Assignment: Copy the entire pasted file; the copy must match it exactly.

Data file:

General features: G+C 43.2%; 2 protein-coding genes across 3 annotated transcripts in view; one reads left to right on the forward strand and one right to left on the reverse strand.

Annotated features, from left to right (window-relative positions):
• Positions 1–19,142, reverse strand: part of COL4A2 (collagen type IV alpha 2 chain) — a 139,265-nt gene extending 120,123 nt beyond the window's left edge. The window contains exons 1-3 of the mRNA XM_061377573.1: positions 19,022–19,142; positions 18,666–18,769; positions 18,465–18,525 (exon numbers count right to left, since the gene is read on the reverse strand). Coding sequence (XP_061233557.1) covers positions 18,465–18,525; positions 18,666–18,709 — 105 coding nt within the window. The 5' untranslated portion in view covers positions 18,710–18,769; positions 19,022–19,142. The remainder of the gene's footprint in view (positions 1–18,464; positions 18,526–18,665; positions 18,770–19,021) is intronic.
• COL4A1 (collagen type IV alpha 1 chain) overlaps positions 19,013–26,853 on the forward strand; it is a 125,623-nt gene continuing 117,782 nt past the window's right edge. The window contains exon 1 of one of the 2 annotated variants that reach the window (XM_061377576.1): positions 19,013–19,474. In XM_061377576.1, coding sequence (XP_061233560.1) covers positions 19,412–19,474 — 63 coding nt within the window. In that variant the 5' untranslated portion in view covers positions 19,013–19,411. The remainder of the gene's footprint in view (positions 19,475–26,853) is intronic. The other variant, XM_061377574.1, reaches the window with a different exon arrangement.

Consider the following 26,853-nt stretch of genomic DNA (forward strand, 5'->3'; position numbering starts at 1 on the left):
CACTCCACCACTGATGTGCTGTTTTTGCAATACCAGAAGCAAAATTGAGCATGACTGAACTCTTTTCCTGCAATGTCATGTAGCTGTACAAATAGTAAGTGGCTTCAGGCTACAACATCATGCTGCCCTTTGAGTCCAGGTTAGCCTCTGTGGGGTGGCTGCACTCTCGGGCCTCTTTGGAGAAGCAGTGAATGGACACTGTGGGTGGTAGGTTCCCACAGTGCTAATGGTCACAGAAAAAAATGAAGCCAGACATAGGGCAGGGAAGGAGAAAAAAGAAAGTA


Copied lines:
General features: G+C 43.2%; 2 protein-coding genes across 3 annotated transcripts in view; one reads left to right on the forward strand and one right to left on the reverse strand.

Annotated features, from left to right (window-relative positions):
• Positions 1–19,142, reverse strand: part of COL4A2 (collagen type IV alpha 2 chain) — a 139,265-nt gene extending 120,123 nt beyond the window's left edge. The window contains exons 1-3 of the mRNA XM_061377573.1: positions 19,022–19,142; positions 18,666–18,769; positions 18,465–18,525 (exon numbers count right to left, since the gene is read on the reverse strand). Coding sequence (XP_061233557.1) covers positions 18,465–18,525; positions 18,666–18,709 — 105 coding nt within the window. The 5' untranslated portion in view covers positions 18,710–18,769; positions 19,022–19,142. The remainder of the gene's footprint in view (positions 1–18,464; positions 18,526–18,665; positions 18,770–19,021) is intronic.
• COL4A1 (collagen type IV alpha 1 chain) overlaps positions 19,013–26,853 on the forward strand; it is a 125,623-nt gene continuing 117,782 nt past the window's right edge. The window contains exon 1 of one of the 2 annotated variants that reach the window (XM_061377576.1): positions 19,013–19,474. In XM_061377576.1, coding sequence (XP_061233560.1) covers positions 19,412–19,474 — 63 coding nt within the window. In that variant the 5' untranslated portion in view covers positions 19,013–19,411. The remainder of the gene's footprint in view (positions 19,475–26,853) is intronic. The other variant, XM_061377574.1, reaches the window with a different exon arrangement.

Consider the following 26,853-nt stretch of genomic DNA (forward strand, 5'->3'; position numbering starts at 1 on the left):
CACTCCACCACTGATGTGCTGTTTTTGCAATACCAGAAGCAAAATTGAGCATGACTGAACTCTTTTCCTGCAATGTCATGTAGCTGTACAAATAGTAAGTGGCTTCAGGCTACAACATCATGCTGCCCTTTGAGTCCAGGTTAGCCTCTGTGGGGTGGCTGCACTCTCGGGCCTCTTTGGAGAAGCAGTGAATGGACACTGTGGGTGGTAGGTTCCCACAGTGCTAATGGTCACAGAAAAAAATGAAGCCAGACATAGGGCAGGGAAGGAGAAAAAAGAAAGTA